I left three loads of laundry on the kitchen table, ready to be folded and put away. Grass needed cutting; tomatoes needed canning. The dog begged to go, but for him, a ride in the truck would have to wait until another day.
Like me, my green Dodge Ram has seen better days. The right front blinker assembly is held together with Gorilla tape, courtesy of a local deer. The back bumper sags a little, a confirmation that the tractor is a stouter piece of machinery. The air conditioner died last year, the passenger door lock refuses to work, but the tires are good, and the engine is maintained. For years, with its fuel tank and pump, it was our fuel truck for the airplanes, but ethanol ended that duty. Now it fuels lawnmowers, weed eaters and chainsaws.
And it does a darned good job getting me to the airport.
I turn right out of my driveway when I’m headed for the airport. I travel about a mile before I come to the rural state highway that takes me east to the four-lane road that eventually turns me north. The state highway is a nice road. Relatively smooth, it gently turns and rolls through some beautiful hill country. I pass cows and chickens, homes and farms, old families and new ones, but mostly what I see is green: green grass, green trees, green crops.
It’s 12 miles to the airport from my house. Six of those miles are on the Appalachian Development Highway 515 that runs through the heart of northern Georgia. A handy route for me, this road brings me to the grocery store, the hardware/home improvement store, the gas station and the airport, all within ½ mile of each other.
This particular morning is cool for a northern Georgia summer. With the windows down and Mick Jagger crooning on the radio, I feel the stresses and obligations of the grounded world fall away. The closer my old Dodge gets me to the hangar, the lighter I feel.
I turn off Camp Road onto the gravel drive that takes me to a place that is as comfortable and endearing as my home. I pull the truck alongside the hangar, parking smartly between the building and Lucy’s wing. We have only one hangar, and at any given time, one of our Luscombes is parked outside. I won the recent coin toss, and Lester is inside, a luxury he seldom experiences. Opening the hangar doors is a ritual that begins the experience that brings me here. Three panels slide to the left and one to the right.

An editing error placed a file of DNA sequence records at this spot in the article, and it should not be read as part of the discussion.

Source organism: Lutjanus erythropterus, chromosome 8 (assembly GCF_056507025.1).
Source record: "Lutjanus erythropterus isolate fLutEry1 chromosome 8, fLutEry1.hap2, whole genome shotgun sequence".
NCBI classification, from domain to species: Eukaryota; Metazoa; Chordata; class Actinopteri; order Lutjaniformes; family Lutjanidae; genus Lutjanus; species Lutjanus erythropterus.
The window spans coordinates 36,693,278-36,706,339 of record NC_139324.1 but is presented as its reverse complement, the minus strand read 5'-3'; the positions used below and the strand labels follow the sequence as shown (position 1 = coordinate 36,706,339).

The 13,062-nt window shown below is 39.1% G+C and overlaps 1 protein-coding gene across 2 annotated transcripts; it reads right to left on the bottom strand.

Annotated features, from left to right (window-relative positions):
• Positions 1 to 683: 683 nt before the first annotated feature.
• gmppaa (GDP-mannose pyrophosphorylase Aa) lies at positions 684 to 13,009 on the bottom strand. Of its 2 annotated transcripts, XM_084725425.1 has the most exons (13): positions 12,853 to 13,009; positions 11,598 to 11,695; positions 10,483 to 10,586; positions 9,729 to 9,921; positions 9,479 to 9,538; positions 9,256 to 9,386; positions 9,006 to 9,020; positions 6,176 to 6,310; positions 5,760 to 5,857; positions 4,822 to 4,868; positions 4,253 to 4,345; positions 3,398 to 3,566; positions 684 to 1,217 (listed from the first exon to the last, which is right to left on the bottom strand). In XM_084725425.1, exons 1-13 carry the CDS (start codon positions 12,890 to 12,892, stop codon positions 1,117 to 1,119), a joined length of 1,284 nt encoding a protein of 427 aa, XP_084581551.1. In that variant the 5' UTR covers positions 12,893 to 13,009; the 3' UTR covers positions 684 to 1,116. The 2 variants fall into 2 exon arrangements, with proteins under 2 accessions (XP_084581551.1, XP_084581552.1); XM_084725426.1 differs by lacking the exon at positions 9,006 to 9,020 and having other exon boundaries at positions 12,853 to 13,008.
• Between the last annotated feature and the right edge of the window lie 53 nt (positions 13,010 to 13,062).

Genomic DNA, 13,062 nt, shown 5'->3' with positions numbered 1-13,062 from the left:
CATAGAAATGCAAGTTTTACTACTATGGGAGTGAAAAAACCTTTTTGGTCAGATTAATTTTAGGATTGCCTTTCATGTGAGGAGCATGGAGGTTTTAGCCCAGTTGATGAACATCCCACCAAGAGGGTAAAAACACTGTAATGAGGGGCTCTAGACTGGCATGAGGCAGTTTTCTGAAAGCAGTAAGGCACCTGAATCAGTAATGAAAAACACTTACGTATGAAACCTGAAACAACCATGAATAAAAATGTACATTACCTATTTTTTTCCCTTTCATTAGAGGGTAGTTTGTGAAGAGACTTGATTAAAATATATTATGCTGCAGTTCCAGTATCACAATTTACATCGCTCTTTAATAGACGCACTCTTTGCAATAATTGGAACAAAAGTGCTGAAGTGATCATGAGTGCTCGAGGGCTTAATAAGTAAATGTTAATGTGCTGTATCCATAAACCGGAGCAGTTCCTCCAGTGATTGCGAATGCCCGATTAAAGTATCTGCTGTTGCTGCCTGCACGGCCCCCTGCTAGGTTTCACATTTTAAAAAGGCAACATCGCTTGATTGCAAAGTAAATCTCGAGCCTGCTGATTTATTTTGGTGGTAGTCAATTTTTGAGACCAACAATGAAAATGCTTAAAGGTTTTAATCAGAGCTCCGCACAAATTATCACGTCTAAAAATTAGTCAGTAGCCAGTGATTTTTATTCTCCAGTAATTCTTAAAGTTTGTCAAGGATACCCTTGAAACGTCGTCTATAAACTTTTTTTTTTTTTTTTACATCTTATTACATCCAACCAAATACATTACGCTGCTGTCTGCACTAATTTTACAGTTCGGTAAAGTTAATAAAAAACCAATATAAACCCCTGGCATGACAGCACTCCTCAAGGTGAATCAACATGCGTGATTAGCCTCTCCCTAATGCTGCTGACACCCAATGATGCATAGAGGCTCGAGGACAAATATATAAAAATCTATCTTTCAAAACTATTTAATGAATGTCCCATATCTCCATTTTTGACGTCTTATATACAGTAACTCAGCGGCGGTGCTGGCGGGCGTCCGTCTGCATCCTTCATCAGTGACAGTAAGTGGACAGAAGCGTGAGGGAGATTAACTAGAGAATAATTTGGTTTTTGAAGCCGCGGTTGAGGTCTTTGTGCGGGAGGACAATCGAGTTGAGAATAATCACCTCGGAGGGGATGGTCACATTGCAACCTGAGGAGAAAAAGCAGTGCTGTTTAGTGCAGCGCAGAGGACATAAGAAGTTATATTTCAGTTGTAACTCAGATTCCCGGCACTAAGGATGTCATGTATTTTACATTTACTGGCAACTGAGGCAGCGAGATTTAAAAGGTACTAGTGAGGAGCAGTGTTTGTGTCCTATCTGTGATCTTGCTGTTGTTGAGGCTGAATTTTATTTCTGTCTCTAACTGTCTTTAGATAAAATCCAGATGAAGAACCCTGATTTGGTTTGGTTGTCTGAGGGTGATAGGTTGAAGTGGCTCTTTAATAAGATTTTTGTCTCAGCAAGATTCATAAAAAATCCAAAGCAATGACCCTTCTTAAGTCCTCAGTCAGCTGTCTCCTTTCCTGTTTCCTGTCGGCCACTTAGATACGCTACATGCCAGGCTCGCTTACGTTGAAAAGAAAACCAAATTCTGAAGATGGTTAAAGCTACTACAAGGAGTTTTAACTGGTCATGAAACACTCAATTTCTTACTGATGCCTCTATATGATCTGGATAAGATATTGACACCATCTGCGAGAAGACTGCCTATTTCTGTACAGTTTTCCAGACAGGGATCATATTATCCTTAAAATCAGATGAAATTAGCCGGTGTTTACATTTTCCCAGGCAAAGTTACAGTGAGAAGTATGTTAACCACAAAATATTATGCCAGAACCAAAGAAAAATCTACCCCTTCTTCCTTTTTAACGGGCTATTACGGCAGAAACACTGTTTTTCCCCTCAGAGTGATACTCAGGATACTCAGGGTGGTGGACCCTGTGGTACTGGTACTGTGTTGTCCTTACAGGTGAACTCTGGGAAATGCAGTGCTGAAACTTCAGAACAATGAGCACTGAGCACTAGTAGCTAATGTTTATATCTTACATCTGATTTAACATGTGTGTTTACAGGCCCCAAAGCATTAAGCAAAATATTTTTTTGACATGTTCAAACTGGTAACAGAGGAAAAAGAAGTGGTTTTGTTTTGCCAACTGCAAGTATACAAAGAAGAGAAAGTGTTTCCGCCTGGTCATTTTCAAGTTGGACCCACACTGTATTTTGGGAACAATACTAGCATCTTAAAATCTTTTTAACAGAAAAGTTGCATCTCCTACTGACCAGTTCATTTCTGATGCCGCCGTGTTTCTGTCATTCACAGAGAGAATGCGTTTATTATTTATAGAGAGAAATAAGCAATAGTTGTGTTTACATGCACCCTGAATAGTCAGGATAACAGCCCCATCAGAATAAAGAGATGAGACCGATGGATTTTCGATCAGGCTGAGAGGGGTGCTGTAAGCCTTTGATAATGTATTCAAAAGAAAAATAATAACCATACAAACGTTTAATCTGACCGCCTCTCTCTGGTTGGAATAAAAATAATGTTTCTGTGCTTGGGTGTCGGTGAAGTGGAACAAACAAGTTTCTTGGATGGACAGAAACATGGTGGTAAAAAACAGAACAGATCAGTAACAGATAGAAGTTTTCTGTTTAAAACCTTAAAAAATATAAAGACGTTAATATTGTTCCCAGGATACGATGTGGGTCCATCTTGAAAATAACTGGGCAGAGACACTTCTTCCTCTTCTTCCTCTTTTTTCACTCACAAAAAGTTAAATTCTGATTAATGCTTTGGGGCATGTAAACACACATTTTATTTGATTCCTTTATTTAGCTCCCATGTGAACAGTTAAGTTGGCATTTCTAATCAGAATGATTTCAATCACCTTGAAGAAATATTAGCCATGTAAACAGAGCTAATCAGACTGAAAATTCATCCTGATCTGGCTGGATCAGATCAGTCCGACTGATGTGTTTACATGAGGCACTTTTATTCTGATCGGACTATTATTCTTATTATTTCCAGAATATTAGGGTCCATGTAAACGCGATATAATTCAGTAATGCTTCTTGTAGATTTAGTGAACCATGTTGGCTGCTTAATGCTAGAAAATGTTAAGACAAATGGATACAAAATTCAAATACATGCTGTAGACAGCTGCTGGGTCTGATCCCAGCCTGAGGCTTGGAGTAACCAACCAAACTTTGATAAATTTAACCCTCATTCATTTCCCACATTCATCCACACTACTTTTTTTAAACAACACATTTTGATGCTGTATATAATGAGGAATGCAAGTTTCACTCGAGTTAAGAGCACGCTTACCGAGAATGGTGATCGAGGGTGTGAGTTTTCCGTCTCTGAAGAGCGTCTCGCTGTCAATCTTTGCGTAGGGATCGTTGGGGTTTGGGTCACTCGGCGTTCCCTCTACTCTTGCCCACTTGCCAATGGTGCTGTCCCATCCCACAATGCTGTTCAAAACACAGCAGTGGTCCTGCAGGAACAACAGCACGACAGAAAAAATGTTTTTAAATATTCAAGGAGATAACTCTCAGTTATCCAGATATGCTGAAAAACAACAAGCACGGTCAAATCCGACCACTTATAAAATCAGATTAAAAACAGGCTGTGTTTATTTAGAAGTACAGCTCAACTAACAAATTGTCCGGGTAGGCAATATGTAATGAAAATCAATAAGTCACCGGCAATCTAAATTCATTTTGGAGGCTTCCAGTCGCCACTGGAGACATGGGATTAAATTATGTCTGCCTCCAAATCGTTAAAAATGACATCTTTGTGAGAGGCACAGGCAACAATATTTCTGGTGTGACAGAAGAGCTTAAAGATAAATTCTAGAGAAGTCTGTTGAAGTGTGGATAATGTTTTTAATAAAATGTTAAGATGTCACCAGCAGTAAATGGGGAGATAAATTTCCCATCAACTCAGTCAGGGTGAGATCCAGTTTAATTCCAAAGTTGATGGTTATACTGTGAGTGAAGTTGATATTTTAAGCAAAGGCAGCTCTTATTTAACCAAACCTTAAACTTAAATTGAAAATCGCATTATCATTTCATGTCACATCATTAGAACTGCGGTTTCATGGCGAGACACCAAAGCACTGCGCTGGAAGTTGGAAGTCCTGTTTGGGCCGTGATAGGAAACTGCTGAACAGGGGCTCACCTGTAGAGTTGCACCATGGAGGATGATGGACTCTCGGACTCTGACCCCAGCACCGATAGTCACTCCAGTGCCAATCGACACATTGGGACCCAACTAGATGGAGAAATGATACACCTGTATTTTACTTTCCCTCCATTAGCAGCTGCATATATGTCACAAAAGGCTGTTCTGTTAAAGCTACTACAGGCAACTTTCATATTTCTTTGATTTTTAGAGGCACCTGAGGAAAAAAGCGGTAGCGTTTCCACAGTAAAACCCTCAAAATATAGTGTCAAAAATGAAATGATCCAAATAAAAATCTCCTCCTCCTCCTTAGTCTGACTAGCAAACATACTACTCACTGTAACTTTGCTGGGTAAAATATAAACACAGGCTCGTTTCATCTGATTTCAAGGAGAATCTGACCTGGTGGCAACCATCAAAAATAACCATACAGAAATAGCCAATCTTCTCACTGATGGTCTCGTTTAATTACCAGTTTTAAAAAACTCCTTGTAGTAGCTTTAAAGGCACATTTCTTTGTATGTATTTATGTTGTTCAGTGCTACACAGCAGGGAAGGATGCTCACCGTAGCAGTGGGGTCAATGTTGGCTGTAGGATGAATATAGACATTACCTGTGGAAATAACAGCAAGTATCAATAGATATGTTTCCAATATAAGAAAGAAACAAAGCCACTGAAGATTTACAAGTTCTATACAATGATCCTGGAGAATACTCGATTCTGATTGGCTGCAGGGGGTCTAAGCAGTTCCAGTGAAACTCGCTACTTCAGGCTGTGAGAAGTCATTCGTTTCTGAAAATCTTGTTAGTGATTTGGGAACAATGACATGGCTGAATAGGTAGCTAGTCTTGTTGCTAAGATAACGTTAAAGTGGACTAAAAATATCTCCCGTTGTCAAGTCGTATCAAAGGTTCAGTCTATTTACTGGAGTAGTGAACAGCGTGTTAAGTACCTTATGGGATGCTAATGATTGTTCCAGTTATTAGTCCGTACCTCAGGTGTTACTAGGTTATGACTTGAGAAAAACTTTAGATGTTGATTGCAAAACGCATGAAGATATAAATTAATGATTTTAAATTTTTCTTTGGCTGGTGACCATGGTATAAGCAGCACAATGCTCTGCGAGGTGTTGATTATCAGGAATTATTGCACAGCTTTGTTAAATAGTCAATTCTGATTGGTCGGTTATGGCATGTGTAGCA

A homemade tailwheel dragger and a mighty push get the airplane rolling. Lester rolls into the new morning sunshine, and while my head knows it can’t be true, my heart swears he’s already straining toward the sky.
We both practice patience.
My walk-around not only prepares my airplane for the upcoming flight, it clears my head of excess gunk that clogs the mind. When I open the right cowling door, the process begins. It’s just the airplane and me. Oil, mags, spark plugs, exhaust, engine mount. Check. Prop, air box. Check. Left cowling door: fuel drain, mags, spark plugs, exhaust, engine mount. Check. Around the airplane I go, checking, touching, confirming: nuts, bolts, screws, and hinges.
Tailwheel looks good. Nothing feels loose. Wings, struts, inspection plates. Controls are free and clear. Let’s go fly.
Start-up is simple for a C-85. Lester likes a little prime, even on warm days. I always hope my battery has ample charge for cranking. My little generator was considered reliable in its day, but with new gadgets installed (radio, transponder), the battery often has to work double duty, especially at lower rpms.
Clear prop! Mags on both, push to start, and the throaty sound of a C-85/O-200 with straight pipes fills the air. In response, I do believe the blood hums in my body. When I fasten my seatbelt, Lester and I become one.
We taxi down the runway keeping an eye on traffic while maintaining the centerline with delicate movements of rudder that have become as natural as breathing to me. At the run-up area, there are few items to check in a Luscombe: mags, carb heat, oil pressure and temp, ammeter, voltmeter. Good to go.
We taxi onto the runway. In front of us lay interesting possibilities. Applying throttle in a smooth seamless motion, Lester responds with power. The roll begins, and I gently pull back on the stick. When gravity is finally overcome, the last remnants of the grounded world are left behind.
The little silver airplane and the housewife who flies him share a moment of contentment, and then fly on to meet those possibilities.
Deb McFarland is the proud owner of “Lester,” a 1948 Luscombe 8E and part of the “Front Porch Gang” at Pickens County Airport in Georgia. She can be reached at ShortFinal@generalaviationnews.com.